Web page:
It is just after mid-day and the hot November sun is blazing, signifying the arrival of the rains.
BY PHYLIS MBANJE
The popular Copacabana bus terminus is teeming with hustlers selling all sorts of trinkets as money changers lean on their cars. Many are loading mounts of sadza into their mouths while engaged in bawdy language.
Sharing food is not uncommon with various hands digging into the greasy food served from car boots.
Commuters are in long winding queues breathing heavily down each other’s sweaty necks, anxious to get onto the Zupco bus.
A young conductor sits at the entrance with his ticket book talking jovially to commuters.
Groups of school pupils stand huddled together as they await their turn to board the bus.
In the tiny shops around the populous area, prospective customer jostle to view the cheap products largely from Zambia, Tanzania or Mozambique.
All seem normal. No one is wearing a mask and there is no physical distancing.
The Zupco personnel has long since stopped sanitising passengers’ hands as they board the buses, which now even have standing passengers.
It is as if COVID-19 has disappeared and yet reports and statistics indicate that Zimbabwe could already be in the second phase considered more deadly than the first.
“So, what is really apparent is, we are probably already in the second wave,” said public health practitioner Grant Murewanhema who shared insights into the prevailing situation.
“After a period of relative quiescence, the confirmed positive numbers have started going up again, albeit less sick people. The virus is very much around and spreading quietly.”
Stakeholders including the Vice-President, who is also the Health minister, Constantino Chiwenga, have raised concerns over failure by people to pay attention to the basic ways of controlling the spread of the virus such as physical distancing, wearing of face masks and proper hand hygiene as well as coughing etiquette.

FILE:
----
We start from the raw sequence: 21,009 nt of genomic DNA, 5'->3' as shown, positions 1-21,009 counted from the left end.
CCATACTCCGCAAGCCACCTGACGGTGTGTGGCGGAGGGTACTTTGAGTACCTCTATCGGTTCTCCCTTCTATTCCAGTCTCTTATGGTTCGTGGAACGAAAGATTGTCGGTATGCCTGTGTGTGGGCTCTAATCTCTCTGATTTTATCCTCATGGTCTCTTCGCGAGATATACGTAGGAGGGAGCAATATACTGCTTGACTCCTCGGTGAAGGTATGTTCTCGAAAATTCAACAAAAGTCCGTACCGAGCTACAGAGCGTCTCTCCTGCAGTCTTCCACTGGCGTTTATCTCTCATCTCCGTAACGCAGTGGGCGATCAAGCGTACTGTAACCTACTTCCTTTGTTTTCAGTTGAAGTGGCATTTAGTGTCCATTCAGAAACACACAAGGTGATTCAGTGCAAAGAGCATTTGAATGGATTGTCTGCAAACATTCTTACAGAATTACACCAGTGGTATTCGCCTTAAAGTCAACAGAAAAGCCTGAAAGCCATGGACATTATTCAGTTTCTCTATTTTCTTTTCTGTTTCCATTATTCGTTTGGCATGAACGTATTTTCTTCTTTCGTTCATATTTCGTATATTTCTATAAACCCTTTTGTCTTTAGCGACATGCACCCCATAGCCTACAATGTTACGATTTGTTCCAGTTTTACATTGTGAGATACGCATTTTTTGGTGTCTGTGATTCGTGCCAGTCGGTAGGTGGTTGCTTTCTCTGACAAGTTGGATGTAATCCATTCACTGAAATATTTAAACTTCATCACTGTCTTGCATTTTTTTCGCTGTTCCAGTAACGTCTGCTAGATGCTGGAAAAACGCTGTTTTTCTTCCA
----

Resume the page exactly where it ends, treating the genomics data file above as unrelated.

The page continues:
“Higher levels of complacency have set in, mainly because people have a very low risk perception, some think COVID-19 is not for Zimbabweans and Africa and others simply don’t care,” Murewanhema said.
The economic malaise has also forced some to engage in risky behaviour as they hustle for survival.
“A lot has to balance between fear of COVID-19 and bread and butter issues; people have to feed their families,” Murewanhema added.
The recent outbreaks of COVID-19 infections in schools pose another headache. The children are facing a double dilemma at community level as well as at the densely populated schools. Most students are not adhering to WHO specified regulations.
“We cannot afford to be complacent with COVID-19. Today, seven people tested positive for COVID- 19 in Chinhoyi.
“These are Chinhoyi University of Technology students and the provincial medical director said a lecturer, who tested positive last week at the institution, was seen roaming around town without a mask,” Information secretary Nick Mangwana tweeted.
But people have accused the government of being lax with regulations and hurriedly reopening schools.
A local school (name provided) has no water forcing it to devise a plan which allows non-examination classes to come only for two or three days.